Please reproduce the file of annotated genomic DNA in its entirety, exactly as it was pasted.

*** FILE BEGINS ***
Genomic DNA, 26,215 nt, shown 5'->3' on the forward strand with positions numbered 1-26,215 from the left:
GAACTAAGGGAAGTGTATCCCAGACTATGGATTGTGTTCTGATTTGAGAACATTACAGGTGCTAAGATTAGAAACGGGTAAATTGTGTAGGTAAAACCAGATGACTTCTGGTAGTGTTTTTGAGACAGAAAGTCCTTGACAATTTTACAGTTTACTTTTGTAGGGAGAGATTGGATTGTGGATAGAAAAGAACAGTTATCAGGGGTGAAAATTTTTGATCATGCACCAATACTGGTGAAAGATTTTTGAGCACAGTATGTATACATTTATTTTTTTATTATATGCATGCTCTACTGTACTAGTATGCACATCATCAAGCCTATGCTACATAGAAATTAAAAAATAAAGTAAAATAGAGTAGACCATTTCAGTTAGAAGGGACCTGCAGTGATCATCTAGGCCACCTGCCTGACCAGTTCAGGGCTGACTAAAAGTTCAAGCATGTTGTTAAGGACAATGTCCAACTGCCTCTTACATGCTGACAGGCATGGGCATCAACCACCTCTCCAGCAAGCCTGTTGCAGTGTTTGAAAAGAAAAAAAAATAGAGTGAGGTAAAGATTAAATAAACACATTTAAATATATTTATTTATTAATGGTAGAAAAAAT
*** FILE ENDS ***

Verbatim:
Genomic DNA, 26,215 nt, shown 5'->3' on the forward strand with positions numbered 1-26,215 from the left:
GAACTAAGGGAAGTGTATCCCAGACTATGGATTGTGTTCTGATTTGAGAACATTACAGGTGCTAAGATTAGAAACGGGTAAATTGTGTAGGTAAAACCAGATGACTTCTGGTAGTGTTTTTGAGACAGAAAGTCCTTGACAATTTTACAGTTTACTTTTGTAGGGAGAGATTGGATTGTGGATAGAAAAGAACAGTTATCAGGGGTGAAAATTTTTGATCATGCACCAATACTGGTGAAAGATTTTTGAGCACAGTATGTATACATTTATTTTTTTATTATATGCATGCTCTACTGTACTAGTATGCACATCATCAAGCCTATGCTACATAGAAATTAAAAAATAAAGTAAAATAGAGTAGACCATTTCAGTTAGAAGGGACCTGCAGTGATCATCTAGGCCACCTGCCTGACCAGTTCAGGGCTGACTAAAAGTTCAAGCATGTTGTTAAGGACAATGTCCAACTGCCTCTTACATGCTGACAGGCATGGGCATCAACCACCTCTCCAGCAAGCCTGTTGCAGTGTTTGAAAAGAAAAAAAAATAGAGTGAGGTAAAGATTAAATAAACACATTTAAATATATTTATTTATTAATGGTAGAAAAAAT